My work supports boys and men to self-explore, learn more about themselves, and uncover lives of greater awareness and fulfillment.
Christopher Reigeluth is a Clinical Psychologist and Expert on Boys and Men’s Mental Health, Gender Socialization, and Adolescent Masculinities. He is the author of The Masculinity Workbook for Teens: Discover What Being a Guy Means to You.
You may have recognized that gender is everywhere. Just look around!
After years of research, teaching, clinical practice and workshops, I know first-hand how greater gender awareness and identity development can dramatically improve mental health and well-being for all people, including boys and men.
One of my goals for the boys and men I work with, when indicated and desired, is to support them in self-exploring and learning more about themselves, such as where their gendered beliefs come from. This work can include helping boys and men to unpack the ways that society socializes and teaches them about masculine norms, to explore how they have been influenced individually, and to establish whether that’s working for them or not.
Through this process, I hope that more boys and men can be better equipped to define strong identities and values for themselves–whatever that means to each individual. This is inclusive of diverse ideologies, cultural backgrounds, and belief systems.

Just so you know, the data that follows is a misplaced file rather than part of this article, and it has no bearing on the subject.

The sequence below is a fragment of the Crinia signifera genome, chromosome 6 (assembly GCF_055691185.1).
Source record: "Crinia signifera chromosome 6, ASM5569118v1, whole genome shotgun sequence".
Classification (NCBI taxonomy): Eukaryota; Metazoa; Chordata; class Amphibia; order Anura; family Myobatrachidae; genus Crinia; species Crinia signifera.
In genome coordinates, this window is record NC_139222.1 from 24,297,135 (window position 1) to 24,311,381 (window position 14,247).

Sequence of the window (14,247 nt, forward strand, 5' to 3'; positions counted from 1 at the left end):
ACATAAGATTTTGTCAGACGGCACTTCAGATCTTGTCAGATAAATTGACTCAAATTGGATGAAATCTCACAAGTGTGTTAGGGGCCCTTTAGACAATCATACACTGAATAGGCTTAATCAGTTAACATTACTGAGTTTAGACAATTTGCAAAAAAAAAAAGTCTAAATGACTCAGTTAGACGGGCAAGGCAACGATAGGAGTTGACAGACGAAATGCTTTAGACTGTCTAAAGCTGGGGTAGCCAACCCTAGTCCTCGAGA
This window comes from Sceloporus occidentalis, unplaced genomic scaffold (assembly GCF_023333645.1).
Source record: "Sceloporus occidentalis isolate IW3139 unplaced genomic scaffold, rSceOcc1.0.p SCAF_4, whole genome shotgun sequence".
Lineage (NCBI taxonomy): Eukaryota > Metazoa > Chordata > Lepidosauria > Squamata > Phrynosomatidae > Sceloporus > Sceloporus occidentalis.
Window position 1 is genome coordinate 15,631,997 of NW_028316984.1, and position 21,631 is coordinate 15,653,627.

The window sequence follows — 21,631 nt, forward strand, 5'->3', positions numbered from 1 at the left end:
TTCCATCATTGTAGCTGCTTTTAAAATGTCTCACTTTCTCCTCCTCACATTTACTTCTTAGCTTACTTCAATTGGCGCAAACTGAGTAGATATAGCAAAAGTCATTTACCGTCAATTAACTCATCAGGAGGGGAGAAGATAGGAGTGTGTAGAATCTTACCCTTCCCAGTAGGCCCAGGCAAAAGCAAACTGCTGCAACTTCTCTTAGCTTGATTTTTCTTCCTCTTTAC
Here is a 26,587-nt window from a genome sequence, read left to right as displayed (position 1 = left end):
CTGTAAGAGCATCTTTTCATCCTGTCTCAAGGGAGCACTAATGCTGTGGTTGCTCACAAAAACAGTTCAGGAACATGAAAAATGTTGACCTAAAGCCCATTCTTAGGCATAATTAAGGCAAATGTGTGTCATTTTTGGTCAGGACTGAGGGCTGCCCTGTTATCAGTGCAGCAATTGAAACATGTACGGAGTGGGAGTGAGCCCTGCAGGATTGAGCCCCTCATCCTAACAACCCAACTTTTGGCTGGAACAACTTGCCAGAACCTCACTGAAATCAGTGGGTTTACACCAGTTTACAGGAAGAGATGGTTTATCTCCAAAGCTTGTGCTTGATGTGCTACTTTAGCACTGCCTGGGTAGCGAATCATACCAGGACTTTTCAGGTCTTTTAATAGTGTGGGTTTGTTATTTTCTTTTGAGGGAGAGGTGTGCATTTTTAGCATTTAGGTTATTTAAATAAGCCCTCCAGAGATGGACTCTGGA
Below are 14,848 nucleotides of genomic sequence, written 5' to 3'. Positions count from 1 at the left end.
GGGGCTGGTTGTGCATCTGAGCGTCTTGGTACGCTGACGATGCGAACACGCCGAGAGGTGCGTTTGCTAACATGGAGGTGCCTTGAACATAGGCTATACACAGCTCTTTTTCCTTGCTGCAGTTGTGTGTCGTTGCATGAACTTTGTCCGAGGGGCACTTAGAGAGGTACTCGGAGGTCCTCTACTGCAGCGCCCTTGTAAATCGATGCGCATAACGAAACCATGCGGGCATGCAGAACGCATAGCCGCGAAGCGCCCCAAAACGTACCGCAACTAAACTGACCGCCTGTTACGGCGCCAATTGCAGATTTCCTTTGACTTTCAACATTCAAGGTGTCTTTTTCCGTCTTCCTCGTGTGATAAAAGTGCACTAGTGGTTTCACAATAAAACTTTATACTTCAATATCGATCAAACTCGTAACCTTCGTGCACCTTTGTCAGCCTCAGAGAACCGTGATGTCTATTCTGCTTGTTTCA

To learn more, I’ve provided information about my background and work, as well as information regarding workshops and my clinical practice (that includes kids and teens of all different backgrounds and a range of issues).
Please reach out with any questions or comments!
Dr. Reigeluth gives presentations and offers workshops on topics related to the psychology of boys and men and other related topics.
Research & Publications
See select publications and articles by Dr. Reigeluth. He’s been an advocate for greater awareness of boys and men’s mental health since 2010.
From elevated suicide rates, to lower rates of help seeking, to more difficulties with emotional vulnerability and expression, boys and men as a group are struggling. It doesn’t have to be like that.– Christopher Reigeluth, PhD